ASA 129th Meeting - Washington, DC - 1995 May 30 .. Jun 06

5aMU5. A linear filter approximation to the hammer/string interaction for use in a commuted synthesis piano model.

Scott A. Van Duyne

Julius O. Smith, III

Ctr. for Comput. Res. in Music and Acoust., Dept. of Music, Stanford Univ., Stanford, CA 94305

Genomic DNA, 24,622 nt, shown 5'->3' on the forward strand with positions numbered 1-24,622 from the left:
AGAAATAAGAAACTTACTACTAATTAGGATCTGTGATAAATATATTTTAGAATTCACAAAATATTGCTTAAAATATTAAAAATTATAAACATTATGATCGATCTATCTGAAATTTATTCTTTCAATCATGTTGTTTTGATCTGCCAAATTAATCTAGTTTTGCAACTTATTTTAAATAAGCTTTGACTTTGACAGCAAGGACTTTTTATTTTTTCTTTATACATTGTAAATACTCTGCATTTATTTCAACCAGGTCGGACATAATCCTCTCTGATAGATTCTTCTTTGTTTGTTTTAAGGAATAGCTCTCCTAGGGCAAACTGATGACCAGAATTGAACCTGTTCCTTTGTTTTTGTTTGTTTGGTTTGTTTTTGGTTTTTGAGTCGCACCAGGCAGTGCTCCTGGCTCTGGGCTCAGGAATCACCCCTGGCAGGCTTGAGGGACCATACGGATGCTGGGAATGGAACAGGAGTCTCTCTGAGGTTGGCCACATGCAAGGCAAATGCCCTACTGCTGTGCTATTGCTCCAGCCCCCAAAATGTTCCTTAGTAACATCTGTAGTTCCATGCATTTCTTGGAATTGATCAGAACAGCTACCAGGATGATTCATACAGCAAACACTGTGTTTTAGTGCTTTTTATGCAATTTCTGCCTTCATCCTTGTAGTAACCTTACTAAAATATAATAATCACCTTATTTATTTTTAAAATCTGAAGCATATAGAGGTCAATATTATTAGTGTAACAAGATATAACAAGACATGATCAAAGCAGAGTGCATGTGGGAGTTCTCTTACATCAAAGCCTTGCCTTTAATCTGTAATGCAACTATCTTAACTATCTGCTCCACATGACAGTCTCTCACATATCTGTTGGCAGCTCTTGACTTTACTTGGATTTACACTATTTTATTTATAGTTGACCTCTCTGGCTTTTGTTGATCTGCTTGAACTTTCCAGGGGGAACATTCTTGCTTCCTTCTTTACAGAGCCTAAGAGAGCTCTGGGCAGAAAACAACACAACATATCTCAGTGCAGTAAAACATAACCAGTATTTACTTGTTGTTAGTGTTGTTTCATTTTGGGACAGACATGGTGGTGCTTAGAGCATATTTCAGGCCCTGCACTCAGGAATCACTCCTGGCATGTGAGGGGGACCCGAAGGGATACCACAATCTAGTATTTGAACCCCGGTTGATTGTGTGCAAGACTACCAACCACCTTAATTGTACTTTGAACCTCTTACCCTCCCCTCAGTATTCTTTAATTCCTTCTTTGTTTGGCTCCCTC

In commuted synthesis of string instruments, the soundboard/body resonator is commuted to the excitation point and replaced by its own impulse response [Smith and Van Duyne, elsewhere in this session]. Hence, the highly nonlinear hammer/string interaction must be replaced by a commutable linear filter. Using the wave digital hammer computational model of the piano hammer [ 3300(A) (1994)], it was observed that the force pulse of a hammer striking an infinite string was qualitatively similar to the impulse response of a second-order filter with two real poles. Hence, good second- and higher-order filter designs based on physical data were possible. However, multiple humps may appear in the hammer force pulse on a terminated string due to returning string waves. It was observed that the magnitude spectra of the single hump spectrum and the multiple hump spectrum were similar in bandwidth, differing only in a slight ringing in the lower spectrum due to the lowpassed combing effect of the returning string waves. Therefore, an equalization filter was designed to summarize this combing effect by fitting a bank of parallel second-order sections to the complex ratio spectrum. Excellent linear piano hammer simulations were produced.